Museum Musings — decolonizing history

Artist Kevin Pee-Ace explains one of his murals during an unveiling at the Prince Albert Historical Museun on April 26, 2019. (Peter Lozinski/Daily Herald)

Fred Payton

The Museums Association of Saskatchewan, commonly referred to as MAS, develops policy and provides direction for programmes and services to benefit all Saskatchewan museums.  As a member of MAS, the Prince Albert Historical Society benefits from that policy and direction.

This past year, MAS sent us a publication entitled “Museums and Sustainability: Decolonizing the Museum”.

 The basic tenet of the publication was that museums are a colonial institution. As such, if we wish to be representative of our community’s history we need to ensure that we present the community’s history not from the time of the arrival of the European settlers, but from the time when the first people began to congregate here. 

It is important that the museum be more than a place espousing the colonial history of the community.

 In other words, we must try to decolonise the museum.

I take some pride in the fact that the management and staff of the Prince Albert Historical Society has been ahead of the game when it comes to decolonizing our Historical Museum.  Our curator, Michelle Taylor, started meeting with Indigenous Knowledge Keepers in late 2016, with the first formal consultation to begin the decolonization process occurring in early 2018.

We recognize that there have been people in the Prince Albert area extending back 11,000 years, and know that our history has been shaped not only by them, but also by what was left behind by the ice age. 

Looking around the Historical Museum, it was recognized that we have done a good job of presenting Prince Albert’s history beginning in 1866, but have been less effective presenting its history during that period encompassing the fur trade. 

And quite honestly, we have not been very successful with respect to the time prior to the arrival of the Europeans and the Metis people.  Little information has been presented about how this area has been a meeting place for hundreds of years, visited by various tribes each year to trade goods, interact socially, and to exchange their culture.

Using funding provided by the Northern Lights Community Development Corporation, local Knowledge Keeper Dr. Leo Omani of the Dakota First Nation helped Ms. Taylor to identify knowledgeable, educated and respected members from the Dene, Swampy Cree, Woodland Cree, and Plains Cree communities to assist us in identifying the provenance of the artifacts and archival materials which had been donated to us, and to add to their history where possible.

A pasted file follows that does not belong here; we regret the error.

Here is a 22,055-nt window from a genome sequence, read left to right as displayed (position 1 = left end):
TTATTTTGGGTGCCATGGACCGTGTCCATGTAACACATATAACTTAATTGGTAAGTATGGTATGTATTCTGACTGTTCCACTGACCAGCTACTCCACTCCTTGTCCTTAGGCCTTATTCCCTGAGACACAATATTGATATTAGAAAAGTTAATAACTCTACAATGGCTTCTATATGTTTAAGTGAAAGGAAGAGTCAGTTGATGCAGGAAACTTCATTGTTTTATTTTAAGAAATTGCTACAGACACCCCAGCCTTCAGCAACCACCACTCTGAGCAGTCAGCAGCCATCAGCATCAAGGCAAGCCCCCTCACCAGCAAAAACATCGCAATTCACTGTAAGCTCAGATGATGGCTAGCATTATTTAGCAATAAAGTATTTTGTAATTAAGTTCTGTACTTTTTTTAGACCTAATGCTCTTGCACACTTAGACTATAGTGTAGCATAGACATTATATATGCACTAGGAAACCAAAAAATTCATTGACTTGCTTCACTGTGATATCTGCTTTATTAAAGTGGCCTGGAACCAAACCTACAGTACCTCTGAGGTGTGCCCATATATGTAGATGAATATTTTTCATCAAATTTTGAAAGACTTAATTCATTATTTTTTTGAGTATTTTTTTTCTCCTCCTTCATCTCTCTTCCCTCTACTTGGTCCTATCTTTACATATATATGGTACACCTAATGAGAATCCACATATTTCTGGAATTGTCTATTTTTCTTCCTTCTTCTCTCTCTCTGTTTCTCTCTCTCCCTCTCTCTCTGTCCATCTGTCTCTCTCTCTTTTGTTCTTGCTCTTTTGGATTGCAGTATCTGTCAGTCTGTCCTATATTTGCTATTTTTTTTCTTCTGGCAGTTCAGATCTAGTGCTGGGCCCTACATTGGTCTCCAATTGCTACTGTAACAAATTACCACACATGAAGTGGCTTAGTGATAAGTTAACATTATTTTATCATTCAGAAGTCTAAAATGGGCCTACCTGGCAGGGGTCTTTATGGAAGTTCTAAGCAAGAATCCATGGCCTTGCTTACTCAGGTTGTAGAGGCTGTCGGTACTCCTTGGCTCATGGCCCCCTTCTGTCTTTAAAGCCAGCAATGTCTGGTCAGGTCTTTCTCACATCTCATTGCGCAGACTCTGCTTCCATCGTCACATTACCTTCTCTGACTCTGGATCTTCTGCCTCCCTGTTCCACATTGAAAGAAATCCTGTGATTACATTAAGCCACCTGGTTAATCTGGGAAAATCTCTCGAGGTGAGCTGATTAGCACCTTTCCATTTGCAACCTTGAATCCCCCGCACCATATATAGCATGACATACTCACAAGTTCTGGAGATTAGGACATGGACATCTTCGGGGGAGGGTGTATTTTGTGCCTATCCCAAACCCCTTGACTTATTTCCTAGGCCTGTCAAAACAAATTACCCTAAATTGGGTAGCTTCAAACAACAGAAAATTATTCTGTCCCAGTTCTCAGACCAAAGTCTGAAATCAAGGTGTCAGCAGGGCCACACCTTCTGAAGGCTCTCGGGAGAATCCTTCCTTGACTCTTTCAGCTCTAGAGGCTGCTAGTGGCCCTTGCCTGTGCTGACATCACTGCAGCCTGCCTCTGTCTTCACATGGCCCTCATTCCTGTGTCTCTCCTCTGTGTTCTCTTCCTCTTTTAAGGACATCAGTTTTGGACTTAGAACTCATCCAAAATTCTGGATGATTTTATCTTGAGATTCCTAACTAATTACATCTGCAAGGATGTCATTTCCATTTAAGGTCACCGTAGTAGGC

These Knowledge Keepers also helped to guide us with respect to the handling, display, and storage of artifacts considered to be sensitive and sacred.

A similar process was used to identify Metis Knowledge Keepers, with whom we are working to determine how best to identify who is Metis, their role in the fur trade, their relationship with the First Nations people, and their impact on the settlement and development of Prince Albert.

A start has occurred with respect to the development of a room which will exhibit our Indigenous history.  As well as providing assistance with our artifacts and archives, the Knowledge Keepers have made suggestions regarding how best to display their history and contributions. 

A Mural Project, involving both First Nations and Metis artists, resulted in murals representing what is important to them. 

This helps us to show the impact of the Indigenous people on the development of Prince Albert. It enhances the knowledge of our visitors regarding the First Nations and Metis peoples of the region, but also strengthens the pride of our Indigenous citizens by displaying their adaptability and ability to change their lifestyles based upon how cultures have changed over time.

In addition to the benefits accruing to the Historical Society, our work with the Knowledge Keepers has given us an opportunity to work with the City of Prince Albert and the Downtown Business Improvement District to promote the Indigenous history of our area, providing a cornerstone for developing and improving relationships amongst the City, our Downtown businesses, the First Nations people, and the Metis people.

 It has even resulted in the Prince Albert Historical Society earning an award from the Museums Association of Saskatchewan for the community Mural Project, as well as that same project being named one of twenty-five finalists in the Governor General’s national history competition.